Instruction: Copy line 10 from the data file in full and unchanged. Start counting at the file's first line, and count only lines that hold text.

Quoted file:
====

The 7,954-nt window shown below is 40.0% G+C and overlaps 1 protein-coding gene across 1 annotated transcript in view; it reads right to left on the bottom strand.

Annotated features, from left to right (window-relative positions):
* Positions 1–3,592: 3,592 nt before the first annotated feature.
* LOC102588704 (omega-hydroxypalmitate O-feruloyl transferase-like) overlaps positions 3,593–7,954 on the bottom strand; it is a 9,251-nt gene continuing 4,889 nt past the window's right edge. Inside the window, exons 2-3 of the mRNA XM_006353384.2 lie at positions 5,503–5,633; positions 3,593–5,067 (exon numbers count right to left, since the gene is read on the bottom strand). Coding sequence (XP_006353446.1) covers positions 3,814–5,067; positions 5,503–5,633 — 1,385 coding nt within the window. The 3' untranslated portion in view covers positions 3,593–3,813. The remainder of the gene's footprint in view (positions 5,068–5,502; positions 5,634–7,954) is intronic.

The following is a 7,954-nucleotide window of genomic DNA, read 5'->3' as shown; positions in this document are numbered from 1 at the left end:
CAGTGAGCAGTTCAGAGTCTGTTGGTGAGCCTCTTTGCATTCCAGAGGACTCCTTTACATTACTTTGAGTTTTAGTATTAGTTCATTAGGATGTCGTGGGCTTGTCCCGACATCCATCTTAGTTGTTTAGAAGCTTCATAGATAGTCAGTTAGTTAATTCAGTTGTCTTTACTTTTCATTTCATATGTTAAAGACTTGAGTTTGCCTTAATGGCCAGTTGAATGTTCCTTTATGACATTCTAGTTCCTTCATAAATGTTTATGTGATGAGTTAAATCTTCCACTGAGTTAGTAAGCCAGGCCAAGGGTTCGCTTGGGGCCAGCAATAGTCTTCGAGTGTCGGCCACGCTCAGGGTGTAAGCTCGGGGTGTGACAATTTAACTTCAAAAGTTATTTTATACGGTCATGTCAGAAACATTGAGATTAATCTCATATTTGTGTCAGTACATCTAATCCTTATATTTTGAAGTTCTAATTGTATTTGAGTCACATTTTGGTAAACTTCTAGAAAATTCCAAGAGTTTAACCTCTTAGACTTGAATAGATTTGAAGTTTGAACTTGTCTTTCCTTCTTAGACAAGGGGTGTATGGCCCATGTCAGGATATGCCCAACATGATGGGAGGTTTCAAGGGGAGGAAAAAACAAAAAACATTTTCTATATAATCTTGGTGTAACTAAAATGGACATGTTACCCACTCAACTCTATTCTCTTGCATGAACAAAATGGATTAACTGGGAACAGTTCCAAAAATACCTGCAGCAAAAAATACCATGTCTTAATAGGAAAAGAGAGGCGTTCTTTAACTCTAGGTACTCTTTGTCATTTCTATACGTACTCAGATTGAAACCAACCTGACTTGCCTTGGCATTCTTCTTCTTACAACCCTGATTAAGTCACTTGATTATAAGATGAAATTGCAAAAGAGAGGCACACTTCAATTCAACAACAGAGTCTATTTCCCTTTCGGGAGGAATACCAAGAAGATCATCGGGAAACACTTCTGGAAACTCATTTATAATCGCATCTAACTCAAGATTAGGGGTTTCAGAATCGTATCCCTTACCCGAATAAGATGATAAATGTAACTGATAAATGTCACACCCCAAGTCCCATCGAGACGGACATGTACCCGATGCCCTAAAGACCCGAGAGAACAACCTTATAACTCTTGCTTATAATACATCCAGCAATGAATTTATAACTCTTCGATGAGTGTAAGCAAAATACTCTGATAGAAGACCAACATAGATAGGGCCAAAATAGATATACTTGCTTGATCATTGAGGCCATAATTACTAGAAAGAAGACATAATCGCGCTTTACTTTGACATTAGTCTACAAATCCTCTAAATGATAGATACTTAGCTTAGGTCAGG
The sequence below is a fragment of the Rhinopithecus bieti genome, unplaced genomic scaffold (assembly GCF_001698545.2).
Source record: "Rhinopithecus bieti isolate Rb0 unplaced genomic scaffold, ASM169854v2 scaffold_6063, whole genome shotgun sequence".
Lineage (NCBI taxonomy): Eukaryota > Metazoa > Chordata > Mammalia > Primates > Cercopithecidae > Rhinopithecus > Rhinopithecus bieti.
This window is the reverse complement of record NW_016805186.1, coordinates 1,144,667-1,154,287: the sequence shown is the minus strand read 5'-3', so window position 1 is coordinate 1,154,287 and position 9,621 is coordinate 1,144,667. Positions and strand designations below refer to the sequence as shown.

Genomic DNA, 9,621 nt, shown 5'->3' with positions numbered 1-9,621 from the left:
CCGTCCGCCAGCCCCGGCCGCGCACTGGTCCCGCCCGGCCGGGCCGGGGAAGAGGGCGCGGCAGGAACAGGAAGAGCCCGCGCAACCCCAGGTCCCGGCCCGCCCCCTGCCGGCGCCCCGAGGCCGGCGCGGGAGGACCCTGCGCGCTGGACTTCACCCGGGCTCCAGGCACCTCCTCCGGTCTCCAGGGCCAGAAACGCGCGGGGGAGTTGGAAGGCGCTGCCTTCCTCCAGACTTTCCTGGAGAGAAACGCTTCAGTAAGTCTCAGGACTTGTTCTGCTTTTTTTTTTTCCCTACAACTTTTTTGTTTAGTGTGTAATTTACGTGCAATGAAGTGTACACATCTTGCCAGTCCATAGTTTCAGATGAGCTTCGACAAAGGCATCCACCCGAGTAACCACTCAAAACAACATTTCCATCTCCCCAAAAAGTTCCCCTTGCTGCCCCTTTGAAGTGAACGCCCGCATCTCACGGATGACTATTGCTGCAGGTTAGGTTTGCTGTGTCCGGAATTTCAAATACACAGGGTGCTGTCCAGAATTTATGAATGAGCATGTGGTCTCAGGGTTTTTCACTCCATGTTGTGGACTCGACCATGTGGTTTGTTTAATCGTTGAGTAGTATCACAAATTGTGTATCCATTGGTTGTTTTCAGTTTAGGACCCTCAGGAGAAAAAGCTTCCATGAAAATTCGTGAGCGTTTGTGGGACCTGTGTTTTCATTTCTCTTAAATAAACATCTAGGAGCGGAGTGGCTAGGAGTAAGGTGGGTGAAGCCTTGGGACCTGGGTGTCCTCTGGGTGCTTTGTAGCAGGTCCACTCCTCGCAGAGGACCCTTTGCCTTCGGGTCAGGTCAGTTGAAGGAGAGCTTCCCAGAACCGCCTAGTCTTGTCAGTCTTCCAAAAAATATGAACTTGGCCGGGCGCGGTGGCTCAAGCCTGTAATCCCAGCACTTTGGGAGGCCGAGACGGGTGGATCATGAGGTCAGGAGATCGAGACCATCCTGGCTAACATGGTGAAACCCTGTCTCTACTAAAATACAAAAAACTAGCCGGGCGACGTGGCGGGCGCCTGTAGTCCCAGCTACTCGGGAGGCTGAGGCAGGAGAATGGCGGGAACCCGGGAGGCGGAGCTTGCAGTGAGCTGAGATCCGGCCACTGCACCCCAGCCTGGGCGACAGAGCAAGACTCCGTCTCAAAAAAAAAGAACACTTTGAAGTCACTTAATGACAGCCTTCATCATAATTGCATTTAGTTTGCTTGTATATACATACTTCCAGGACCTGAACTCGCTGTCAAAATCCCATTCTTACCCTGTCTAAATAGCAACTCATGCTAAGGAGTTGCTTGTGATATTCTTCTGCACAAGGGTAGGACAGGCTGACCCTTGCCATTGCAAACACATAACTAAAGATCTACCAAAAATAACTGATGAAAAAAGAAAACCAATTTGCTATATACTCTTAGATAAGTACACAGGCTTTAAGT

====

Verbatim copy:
This window is the reverse complement of record NW_016805186.1, coordinates 1,144,667-1,154,287: the sequence shown is the minus strand read 5'-3', so window position 1 is coordinate 1,154,287 and position 9,621 is coordinate 1,144,667. Positions and strand designations below refer to the sequence as shown.